Listen  8. Der Großinquisitor, Pt. 2: "Langsam neigt sich der Tag" (Chorus)Rundfunkchor Leipzig, Dresdner Philharmonie & Herbert Kegel 2:51£0.79  Buy MP3 
Listen  9. Der Großinquisitor, Pt. 2: "Bist Du es wirklich" (Baritone)Siegmund Nimsgern, Dresdner Philharmonie & Herbert Kegel 4:59£0.79  Buy MP3 
Listen10. Der Großinquisitor, Pt. 2: "Der furchtbare und kluge Geist" (Baritone, Chorus)Siegmund Nimsgern, Rundfunkchor Leipzig, Dresdner Philharmonie & Herbert Kegel 5:42£0.79  Buy MP3 
Listen11. Der Großinquisitor, Pt. 2: "Drei Mächte sind es allein" (Baritone, Chorus)Siegmund Nimsgern, Rundfunkchor Leipzig, Dresdner Philharmonie & Herbert Kegel 6:18£0.79  Buy MP3 
Listen12. Der Großinquisitor, Pt. 2: "So höre denn" (Baritone, Chorus)Siegmund Nimsgern, Rundfunkchor Leipzig, Dresdner Philharmonie & Herbert Kegel 3:24£0.79  Buy MP3 
Listen13. Der Großinquisitor, Pt. 2: "Du rühmst Dich Deiner Auserwählten" (Baritone, Chorus)Siegmund Nimsgern, Rundfunkchor Leipzig, Dresdner Philharmonie & Herbert Kegel 5:50£0.79  Buy MP3 
Listen14. Der Großinquisitor, Pt. 2: "Wisse denn, ich fürchte Dich nicht" (Baritone, Chorus)Siegmund Nimsgern, Rundfunkchor Leipzig, Dresdner Philharmonie & Herbert Kegel 6:32£0.79  Buy MP3 

Product Description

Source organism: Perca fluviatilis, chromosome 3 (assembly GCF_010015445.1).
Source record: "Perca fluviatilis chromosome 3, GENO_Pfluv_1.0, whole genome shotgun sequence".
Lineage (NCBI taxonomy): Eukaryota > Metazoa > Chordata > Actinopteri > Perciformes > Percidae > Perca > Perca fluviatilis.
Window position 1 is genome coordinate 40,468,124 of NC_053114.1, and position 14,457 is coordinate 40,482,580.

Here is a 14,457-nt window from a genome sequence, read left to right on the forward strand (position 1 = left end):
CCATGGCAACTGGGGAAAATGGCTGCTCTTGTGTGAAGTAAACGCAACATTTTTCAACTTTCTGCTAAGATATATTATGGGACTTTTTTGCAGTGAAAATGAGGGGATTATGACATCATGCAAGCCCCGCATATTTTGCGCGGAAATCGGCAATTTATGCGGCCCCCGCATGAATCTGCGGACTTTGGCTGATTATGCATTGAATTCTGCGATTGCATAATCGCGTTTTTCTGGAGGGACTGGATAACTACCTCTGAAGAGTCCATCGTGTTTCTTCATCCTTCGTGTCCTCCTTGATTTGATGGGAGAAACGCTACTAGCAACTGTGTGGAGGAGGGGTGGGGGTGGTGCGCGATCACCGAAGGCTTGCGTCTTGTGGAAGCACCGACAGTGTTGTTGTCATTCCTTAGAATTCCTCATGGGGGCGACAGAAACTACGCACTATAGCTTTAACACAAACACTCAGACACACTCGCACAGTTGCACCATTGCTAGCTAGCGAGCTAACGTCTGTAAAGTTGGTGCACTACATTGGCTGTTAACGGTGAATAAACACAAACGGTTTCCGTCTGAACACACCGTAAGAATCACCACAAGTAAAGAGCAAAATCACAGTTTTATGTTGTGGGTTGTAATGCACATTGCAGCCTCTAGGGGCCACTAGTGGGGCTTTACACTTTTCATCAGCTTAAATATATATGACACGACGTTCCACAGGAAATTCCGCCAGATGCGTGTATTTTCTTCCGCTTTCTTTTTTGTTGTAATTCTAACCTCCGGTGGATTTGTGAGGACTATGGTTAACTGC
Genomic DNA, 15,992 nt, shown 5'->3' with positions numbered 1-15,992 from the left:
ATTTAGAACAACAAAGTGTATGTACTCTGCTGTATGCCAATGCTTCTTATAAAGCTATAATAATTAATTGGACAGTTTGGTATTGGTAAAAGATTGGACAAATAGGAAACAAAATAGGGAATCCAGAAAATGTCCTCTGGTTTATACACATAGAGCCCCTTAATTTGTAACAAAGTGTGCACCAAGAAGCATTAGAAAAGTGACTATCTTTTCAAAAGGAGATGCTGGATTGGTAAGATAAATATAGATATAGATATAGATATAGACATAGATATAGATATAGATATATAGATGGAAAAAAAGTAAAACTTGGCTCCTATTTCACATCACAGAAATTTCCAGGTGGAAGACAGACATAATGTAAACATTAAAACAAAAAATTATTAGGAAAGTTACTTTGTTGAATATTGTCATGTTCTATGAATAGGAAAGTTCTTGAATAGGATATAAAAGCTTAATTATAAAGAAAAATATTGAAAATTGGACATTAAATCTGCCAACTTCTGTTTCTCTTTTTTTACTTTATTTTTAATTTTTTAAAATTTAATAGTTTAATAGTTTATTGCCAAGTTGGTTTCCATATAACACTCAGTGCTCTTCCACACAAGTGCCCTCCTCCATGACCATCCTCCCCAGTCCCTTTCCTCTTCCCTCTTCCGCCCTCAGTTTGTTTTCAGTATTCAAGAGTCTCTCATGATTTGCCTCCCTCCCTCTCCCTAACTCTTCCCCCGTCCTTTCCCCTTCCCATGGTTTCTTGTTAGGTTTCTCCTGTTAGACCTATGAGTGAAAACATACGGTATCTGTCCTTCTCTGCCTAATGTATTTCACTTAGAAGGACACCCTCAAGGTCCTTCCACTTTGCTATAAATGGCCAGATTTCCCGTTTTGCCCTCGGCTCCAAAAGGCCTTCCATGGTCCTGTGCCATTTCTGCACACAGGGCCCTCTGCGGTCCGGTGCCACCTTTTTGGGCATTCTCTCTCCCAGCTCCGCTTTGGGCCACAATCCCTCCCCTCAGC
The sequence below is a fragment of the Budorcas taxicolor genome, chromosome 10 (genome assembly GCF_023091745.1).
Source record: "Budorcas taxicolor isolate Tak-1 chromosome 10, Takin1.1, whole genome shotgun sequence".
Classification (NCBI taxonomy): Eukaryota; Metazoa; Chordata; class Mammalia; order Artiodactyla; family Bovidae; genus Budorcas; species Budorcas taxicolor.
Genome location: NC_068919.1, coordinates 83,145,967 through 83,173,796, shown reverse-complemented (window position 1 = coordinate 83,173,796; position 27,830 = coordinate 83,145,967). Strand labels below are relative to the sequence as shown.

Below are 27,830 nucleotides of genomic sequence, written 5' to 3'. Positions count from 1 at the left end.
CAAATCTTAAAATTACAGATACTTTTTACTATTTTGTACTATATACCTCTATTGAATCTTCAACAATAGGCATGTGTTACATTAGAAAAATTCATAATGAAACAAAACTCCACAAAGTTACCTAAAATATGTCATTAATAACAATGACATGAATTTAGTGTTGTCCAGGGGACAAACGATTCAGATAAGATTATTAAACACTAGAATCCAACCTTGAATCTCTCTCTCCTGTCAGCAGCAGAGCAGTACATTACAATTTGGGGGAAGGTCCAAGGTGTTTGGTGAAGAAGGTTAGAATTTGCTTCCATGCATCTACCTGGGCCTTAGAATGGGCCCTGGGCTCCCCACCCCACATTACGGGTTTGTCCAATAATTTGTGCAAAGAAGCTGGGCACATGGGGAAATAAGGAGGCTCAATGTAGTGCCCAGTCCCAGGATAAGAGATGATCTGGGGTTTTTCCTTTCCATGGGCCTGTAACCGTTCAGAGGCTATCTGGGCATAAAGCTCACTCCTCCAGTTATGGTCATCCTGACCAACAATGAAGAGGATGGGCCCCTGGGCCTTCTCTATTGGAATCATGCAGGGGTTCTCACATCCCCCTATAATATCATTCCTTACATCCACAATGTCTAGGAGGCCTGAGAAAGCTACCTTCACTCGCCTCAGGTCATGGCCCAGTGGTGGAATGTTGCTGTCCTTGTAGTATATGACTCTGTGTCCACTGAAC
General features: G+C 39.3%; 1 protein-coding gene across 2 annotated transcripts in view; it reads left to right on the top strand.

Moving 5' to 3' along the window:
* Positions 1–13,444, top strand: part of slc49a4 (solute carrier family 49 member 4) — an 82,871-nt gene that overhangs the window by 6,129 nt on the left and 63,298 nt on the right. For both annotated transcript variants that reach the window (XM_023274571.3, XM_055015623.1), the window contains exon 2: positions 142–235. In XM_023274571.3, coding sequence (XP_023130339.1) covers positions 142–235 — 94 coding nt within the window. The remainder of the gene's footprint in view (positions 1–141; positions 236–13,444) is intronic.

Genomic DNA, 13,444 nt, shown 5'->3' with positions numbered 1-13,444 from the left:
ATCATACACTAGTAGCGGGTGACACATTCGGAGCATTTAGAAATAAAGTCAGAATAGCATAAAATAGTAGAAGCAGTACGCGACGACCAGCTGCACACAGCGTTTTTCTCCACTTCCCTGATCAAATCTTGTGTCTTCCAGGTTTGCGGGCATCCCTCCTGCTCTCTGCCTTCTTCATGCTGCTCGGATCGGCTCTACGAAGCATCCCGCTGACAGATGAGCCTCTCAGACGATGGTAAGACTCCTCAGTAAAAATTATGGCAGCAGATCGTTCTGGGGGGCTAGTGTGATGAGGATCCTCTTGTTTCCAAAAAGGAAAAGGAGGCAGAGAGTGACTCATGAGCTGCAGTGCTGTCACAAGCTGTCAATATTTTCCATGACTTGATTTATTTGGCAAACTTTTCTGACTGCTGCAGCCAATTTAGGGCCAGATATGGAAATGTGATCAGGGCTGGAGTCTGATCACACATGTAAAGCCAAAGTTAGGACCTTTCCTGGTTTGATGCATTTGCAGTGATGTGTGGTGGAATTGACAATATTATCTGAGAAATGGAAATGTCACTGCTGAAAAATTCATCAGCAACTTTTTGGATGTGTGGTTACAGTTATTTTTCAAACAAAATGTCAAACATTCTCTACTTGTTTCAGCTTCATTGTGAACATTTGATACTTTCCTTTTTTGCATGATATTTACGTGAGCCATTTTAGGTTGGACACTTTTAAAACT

Boris Blachers oratorio, Der Großinquisitor, was only half finished in 1943. Having found himself in truly dire straits forced to withdraw from musical life thanks to his inclusion on the Nazi register of Jews in music, and hit by a particularly nasty relapse of tuberculosis it took the friendship and hospitality of his pupil, Gottfried von Einem, to help him regain his health and confidence, and finish the oratorio. The text is based on Dostoyevskys novel, The Brothers Karamazov, illustrating Jesuss return to earth in 16thcentury Seville. The depiction of the heretics burned to the glory of God could not be a clearer reflection of the fate of the Jews at the hands of the Nazis. Distinct from the other works in Blachers oeuvre thanks to its seriousness and tonal harmony, Der Großinquisitor also contains elements that are typical of the composers style, such as terse rhythms and seemingly aimless melodic lines. The role of the Inquisitor is sung by German bassbaritone, Siegmund Nimsgern, who has enjoyed an international career as an opera singer, performing with the Royal Opera (London), Metropolitan Opera (New York) and the Vienna State Opera, among others. Alongside him is the Rundfunkchor Leipzig and Dresdner Philharmonie, conducted by Herbert Kegel.